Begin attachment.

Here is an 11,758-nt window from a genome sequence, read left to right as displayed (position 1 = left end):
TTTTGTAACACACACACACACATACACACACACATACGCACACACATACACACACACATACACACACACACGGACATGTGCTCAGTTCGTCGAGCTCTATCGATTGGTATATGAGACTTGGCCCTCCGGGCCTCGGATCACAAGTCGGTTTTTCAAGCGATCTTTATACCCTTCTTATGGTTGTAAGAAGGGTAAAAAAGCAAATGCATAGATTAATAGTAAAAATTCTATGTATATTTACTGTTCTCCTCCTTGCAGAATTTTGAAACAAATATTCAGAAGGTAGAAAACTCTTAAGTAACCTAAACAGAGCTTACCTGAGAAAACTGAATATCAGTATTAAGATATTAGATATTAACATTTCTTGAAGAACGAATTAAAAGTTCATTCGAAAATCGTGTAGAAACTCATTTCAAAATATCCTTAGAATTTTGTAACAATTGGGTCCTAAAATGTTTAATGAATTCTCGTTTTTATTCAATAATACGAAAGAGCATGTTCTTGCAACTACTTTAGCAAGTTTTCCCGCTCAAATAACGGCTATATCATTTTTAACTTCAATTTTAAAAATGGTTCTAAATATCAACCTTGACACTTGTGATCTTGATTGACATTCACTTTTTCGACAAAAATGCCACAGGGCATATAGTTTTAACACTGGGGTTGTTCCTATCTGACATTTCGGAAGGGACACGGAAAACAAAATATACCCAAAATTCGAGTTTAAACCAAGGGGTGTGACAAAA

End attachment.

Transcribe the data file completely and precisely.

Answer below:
Here is an 11,758-nt window from a genome sequence, read left to right as displayed (position 1 = left end):
TTTTGTAACACACACACACACATACACACACACATACGCACACACATACACACACACATACACACACACACGGACATGTGCTCAGTTCGTCGAGCTCTATCGATTGGTATATGAGACTTGGCCCTCCGGGCCTCGGATCACAAGTCGGTTTTTCAAGCGATCTTTATACCCTTCTTATGGTTGTAAGAAGGGTAAAAAAGCAAATGCATAGATTAATAGTAAAAATTCTATGTATATTTACTGTTCTCCTCCTTGCAGAATTTTGAAACAAATATTCAGAAGGTAGAAAACTCTTAAGTAACCTAAACAGAGCTTACCTGAGAAAACTGAATATCAGTATTAAGATATTAGATATTAACATTTCTTGAAGAACGAATTAAAAGTTCATTCGAAAATCGTGTAGAAACTCATTTCAAAATATCCTTAGAATTTTGTAACAATTGGGTCCTAAAATGTTTAATGAATTCTCGTTTTTATTCAATAATACGAAAGAGCATGTTCTTGCAACTACTTTAGCAAGTTTTCCCGCTCAAATAACGGCTATATCATTTTTAACTTCAATTTTAAAAATGGTTCTAAATATCAACCTTGACACTTGTGATCTTGATTGACATTCACTTTTTCGACAAAAATGCCACAGGGCATATAGTTTTAACACTGGGGTTGTTCCTATCTGACATTTCGGAAGGGACACGGAAAACAAAATATACCCAAAATTCGAGTTTAAACCAAGGGGTGTGACAAAA